A New Zealand navy veteran who won a compensation battle after successfully linking his Parkinson's disease to chemical exposure in the 1960s has spoken out for the first time about the fumes he likened to solvent abuse.

He says despite suffering neurological pain in the 1970s after working with toxic chemicals on assignment both here and overseas, he was told to "get on with it" and that it was all in his head.

It comes after a Herald investigation found hundreds, if not thousands, of New Zealanders may have been affected by the toxic chemical trichloroethylene (TCE) in a wide range of workplaces over several decades.

In a potentially-landmark case, Veterans Affairs' has provided the ex-serviceman, who wants to remain anonymous, with an entitlement to disability compensation for Parkinson's, a condition attributed to his operational service on a Royal New Zealand Navy ship during the 1948-1960 Malayan Emergency.

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The Herald has since tracked down other men who fear their handling of TCE in the 1960s, 70s, and 80s may have caused their debilitating diseases and who now want to pursue their own compensation cases.

A former New Zealand Post Office telephone exchange technician, a naval dockyards apprentice and an aircraft engineer have all spoken about using TCE, now classified as a carcinogen, in their workplaces for years, without any health and safety precautions.

None of them used gloves or breathing apparatus while being exposed to the potent halocarbon that was popular across an array of sectors and workplaces in New Zealand, including garages, railway and aircraft workshops, and other depots.

Now, the 75-year-old veteran who was granted a compensation package after a long battle, has spoken out about using trichloroethylene, known as trichlo, tricho, or trike, while degreasing and cleaning electronics on various ships during his naval career.

He signed up in 1959 and used TCE both in New Zealand and at sea from 1960 to 1972 on Loch, Leander, and Whitby-class frigates.

The most intensive period of TCE use was between 1960 and 1963, he said, as a degreaser to clean bearings for new components that came packed in solid grease.

It was used without gloves, breathing apparatus, or any other safety measures.

They also used it liberally in internal ship compartments to strip wax floor polish.

"I remember cleaning the decks but having to go outside because I felt woozy and light-headed. My present day analogy is that it wasn't too much different to solvent sniffing. Basically, that's what it was," said the veteran who lives in Northland.

"In the tropics, we'd be in shorts and it would splash on our bare skin. It would really dry you out."

Air circulation in the compartments where they worked was limited, he said, while the product, which he recalls coming in plain, one gallon tins, featured no safety warnings.

The veteran was diagnosed with Parkinson's in 2013.

However, he first reported neurological pain to Navy officials back in the 1970s.

"At the time and, to put it bluntly, they said it was all in my head," he said.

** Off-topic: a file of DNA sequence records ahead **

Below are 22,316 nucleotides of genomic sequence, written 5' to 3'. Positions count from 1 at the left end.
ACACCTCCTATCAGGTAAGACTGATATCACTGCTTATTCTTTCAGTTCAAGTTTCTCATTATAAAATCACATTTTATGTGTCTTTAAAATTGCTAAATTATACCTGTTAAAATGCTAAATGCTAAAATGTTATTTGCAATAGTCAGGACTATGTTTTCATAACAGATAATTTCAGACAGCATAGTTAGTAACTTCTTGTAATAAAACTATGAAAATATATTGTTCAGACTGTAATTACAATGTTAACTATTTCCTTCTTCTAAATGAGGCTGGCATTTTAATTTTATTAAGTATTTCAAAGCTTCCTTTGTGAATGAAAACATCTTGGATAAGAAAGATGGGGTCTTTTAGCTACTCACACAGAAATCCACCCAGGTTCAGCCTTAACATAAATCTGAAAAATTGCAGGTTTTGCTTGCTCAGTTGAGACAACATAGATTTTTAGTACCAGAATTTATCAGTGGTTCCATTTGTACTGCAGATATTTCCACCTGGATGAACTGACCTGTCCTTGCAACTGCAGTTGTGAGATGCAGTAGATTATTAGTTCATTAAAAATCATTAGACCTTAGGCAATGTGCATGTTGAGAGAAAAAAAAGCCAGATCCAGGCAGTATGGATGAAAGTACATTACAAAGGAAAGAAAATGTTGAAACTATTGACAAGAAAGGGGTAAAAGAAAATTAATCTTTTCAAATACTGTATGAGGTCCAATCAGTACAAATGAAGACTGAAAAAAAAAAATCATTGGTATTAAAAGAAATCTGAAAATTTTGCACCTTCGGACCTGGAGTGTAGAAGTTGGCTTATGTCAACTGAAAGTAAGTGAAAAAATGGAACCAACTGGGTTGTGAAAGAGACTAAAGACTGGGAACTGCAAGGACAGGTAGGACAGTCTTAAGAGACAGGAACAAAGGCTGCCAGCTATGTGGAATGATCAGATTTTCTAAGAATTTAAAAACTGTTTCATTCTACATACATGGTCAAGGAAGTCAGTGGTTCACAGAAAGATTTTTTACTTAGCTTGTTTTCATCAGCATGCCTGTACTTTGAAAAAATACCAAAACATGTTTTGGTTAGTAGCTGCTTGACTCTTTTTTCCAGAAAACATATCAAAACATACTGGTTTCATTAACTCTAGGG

"But in fairness, nobody knew it was toxic, and therefore, no precautions were taken. You were told to just get on with it and that's what you did."

A neurologist reported he displayed a number of neurological symptoms dating back about 30 years, which were also evident to his wife.

The potentially precedent-setting compensation decision was made on appeal to the independent Veterans' Entitlements Appeal Board.

It was made possible by ground-breaking international research including a major 2011 study on TCE exposure that concluded it was likely to result in a sixfold increase in the chances of developing Parkinson's.

Another factor was the surge of disability compensation payments to veterans exposed to toxic water at Camp Lejeune in North Carolina. After decades of legal wrangling, the US Department of Veterans Affairs began accepting claims earlier this year from Camp Lejeune veterans with disabilities stemming from eight presumptive conditions, including Parkinson's.

The veteran fears it would be a "hard road" for veterans to fight for compensation but hoped his case would open the door for others.

The RSA, which has advocated for veterans sickened by environmental exposures, including those from radiation exposure and Agent Orange, also wants others concerned with historic TCE exposure to come forward.

"There is also likely to be many more serving or ex-serving NZDF people in [the veteran]'s situation, related to different types of exposures, who are unaware of any possible link," said National RSA support services manager Mark Compain.

None of the men interviewed by the Herald are angry with their former employers. The dangers of trichloroethylene were unknown at the time. It was even used as a surgical anaesthetic until as late as the 1980s.

ACC says while it sees claims for chronic solvent neurotoxicity, usually in relation to spraypaints, it has not yet received any claims specifically for TCE exposure in the workplace causing Parkinson's.

TCE is still approved for use under tight controls as a cleaning agent at Whenuapai and Ohakea air force bases, NZDF confirmed.

However, it said the air force was "actively investigating alternative cleaners/solvents".